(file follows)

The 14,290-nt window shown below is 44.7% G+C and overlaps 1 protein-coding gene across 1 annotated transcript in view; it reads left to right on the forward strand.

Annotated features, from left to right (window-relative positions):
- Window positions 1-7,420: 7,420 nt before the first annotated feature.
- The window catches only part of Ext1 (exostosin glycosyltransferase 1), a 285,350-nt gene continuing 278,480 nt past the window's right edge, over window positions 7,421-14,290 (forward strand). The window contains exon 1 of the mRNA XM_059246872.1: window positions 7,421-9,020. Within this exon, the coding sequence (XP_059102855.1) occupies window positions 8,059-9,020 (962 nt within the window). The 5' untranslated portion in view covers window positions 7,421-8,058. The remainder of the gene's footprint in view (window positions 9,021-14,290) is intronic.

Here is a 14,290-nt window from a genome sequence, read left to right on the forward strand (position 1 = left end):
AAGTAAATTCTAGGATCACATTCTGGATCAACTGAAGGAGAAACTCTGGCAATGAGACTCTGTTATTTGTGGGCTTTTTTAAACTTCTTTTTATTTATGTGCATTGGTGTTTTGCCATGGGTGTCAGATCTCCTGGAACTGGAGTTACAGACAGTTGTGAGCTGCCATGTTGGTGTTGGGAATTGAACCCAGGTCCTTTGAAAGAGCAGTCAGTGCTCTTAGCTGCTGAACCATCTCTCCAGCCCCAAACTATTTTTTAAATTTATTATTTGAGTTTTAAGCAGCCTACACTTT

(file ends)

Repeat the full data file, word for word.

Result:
The 14,290-nt window shown below is 44.7% G+C and overlaps 1 protein-coding gene across 1 annotated transcript in view; it reads left to right on the forward strand.

Annotated features, from left to right (window-relative positions):
- Window positions 1-7,420: 7,420 nt before the first annotated feature.
- The window catches only part of Ext1 (exostosin glycosyltransferase 1), a 285,350-nt gene continuing 278,480 nt past the window's right edge, over window positions 7,421-14,290 (forward strand). The window contains exon 1 of the mRNA XM_059246872.1: window positions 7,421-9,020. Within this exon, the coding sequence (XP_059102855.1) occupies window positions 8,059-9,020 (962 nt within the window). The 5' untranslated portion in view covers window positions 7,421-8,058. The remainder of the gene's footprint in view (window positions 9,021-14,290) is intronic.

Here is a 14,290-nt window from a genome sequence, read left to right on the forward strand (position 1 = left end):
AAGTAAATTCTAGGATCACATTCTGGATCAACTGAAGGAGAAACTCTGGCAATGAGACTCTGTTATTTGTGGGCTTTTTTAAACTTCTTTTTATTTATGTGCATTGGTGTTTTGCCATGGGTGTCAGATCTCCTGGAACTGGAGTTACAGACAGTTGTGAGCTGCCATGTTGGTGTTGGGAATTGAACCCAGGTCCTTTGAAAGAGCAGTCAGTGCTCTTAGCTGCTGAACCATCTCTCCAGCCCCAAACTATTTTTTAAATTTATTATTTGAGTTTTAAGCAGCCTACACTTT